What Is The Symbolism In Lord Of The Flies

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Symbolism plays a significant role in Lord of the Flies by William Golding. Lord of the Flies is a novel about how a group of schoolboys, who crashed on a deserted island, eventually transition from civilized humans to savage beings. Several symbols are displayed throughout the novel; however, each of the main characters themselves, Ralph, Piggy, and Jack, are the most important examples. Ralph and the conch shell represent order, Piggy and his glasses represent science, and Jack and his mask represent savagery. The theme of civilization vs. savagery is exemplified through each of the boys and their objects and is a predominant theme throughout the book. First of all, Ralph, the main protagonist of the story, along with the conch shell, represents…show more content…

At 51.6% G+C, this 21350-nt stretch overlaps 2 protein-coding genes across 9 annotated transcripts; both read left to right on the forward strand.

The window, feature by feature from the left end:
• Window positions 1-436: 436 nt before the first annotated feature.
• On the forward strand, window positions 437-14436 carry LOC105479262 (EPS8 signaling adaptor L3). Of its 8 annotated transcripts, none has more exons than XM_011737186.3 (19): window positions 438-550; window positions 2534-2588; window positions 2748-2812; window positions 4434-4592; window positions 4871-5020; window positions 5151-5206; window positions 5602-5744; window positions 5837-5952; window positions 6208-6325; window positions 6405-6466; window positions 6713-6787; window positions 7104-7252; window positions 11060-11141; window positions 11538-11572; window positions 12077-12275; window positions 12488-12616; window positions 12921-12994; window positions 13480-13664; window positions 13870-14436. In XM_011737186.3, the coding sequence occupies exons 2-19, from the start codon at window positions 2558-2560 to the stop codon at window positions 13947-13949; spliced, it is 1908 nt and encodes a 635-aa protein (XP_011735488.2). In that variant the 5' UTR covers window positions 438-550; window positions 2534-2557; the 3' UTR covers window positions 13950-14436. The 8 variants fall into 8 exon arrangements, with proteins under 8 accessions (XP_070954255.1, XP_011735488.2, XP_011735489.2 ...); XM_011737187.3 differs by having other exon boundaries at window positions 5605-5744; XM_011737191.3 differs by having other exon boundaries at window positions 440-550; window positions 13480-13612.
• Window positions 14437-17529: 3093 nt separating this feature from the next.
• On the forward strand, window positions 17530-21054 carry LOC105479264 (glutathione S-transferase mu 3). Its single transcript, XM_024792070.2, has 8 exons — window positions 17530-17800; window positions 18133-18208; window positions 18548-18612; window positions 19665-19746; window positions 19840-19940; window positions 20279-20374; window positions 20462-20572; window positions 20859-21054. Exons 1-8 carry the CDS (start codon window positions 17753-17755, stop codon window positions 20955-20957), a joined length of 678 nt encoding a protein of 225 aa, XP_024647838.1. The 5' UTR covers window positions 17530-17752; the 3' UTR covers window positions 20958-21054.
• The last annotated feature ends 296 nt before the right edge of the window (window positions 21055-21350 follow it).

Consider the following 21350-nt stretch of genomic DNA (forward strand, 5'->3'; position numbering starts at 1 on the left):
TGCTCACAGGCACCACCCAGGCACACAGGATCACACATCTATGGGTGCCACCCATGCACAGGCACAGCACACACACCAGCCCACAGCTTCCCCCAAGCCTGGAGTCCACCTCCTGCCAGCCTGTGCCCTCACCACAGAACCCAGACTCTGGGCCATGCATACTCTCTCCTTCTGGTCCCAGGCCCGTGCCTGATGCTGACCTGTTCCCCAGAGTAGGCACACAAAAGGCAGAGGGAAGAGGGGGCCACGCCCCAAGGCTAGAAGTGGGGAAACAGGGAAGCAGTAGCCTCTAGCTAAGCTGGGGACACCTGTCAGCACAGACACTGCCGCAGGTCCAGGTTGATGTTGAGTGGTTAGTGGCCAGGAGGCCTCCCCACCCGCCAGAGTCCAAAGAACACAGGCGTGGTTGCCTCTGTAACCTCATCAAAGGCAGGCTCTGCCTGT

In Chapter Four of Lord of the Flies, Golding writes, “He looked in astonishment, no longer at himself but at an awesome stranger. He spilt the water and leapt to his feet, laughing excitedly. Beside the pool his sinewy body held up a mask that drew their eyes and appalled them. He began to dance and his laughter became a bloodthirsty snarling. He capered toward Bill, and the mask was a thing on its own, behind which Jack hid, liberated from shame and self-consciousness.” (63-64). Jack’s actions after he puts on the mask foreshadow his savage ways later in the book. Being “liberated from shame and self-consciousness” signifies Jack being liberated from all aspects of civilization. In addition, the mask takes away all of his fears and enables Jack to kill the pig, when before he put on the mask, he could not. Throughout the novel, mainly in Chapter Nine, Jack and his group chant, “Kill the beast! Cut his throat! Spill his blood! Do him in!” (Golding 152.) Jack’s gruesome chant shows that he has already turned into a savage because it wasn’t necessary for him to sing such vile words, but he did it anyway. Finally, right after Jack kills Simon in a frenzy, he says, “He came – disguised. He may come again even though we gave him the head of our kill to eat.” (Golding 160). Clearly, Jack and his mask
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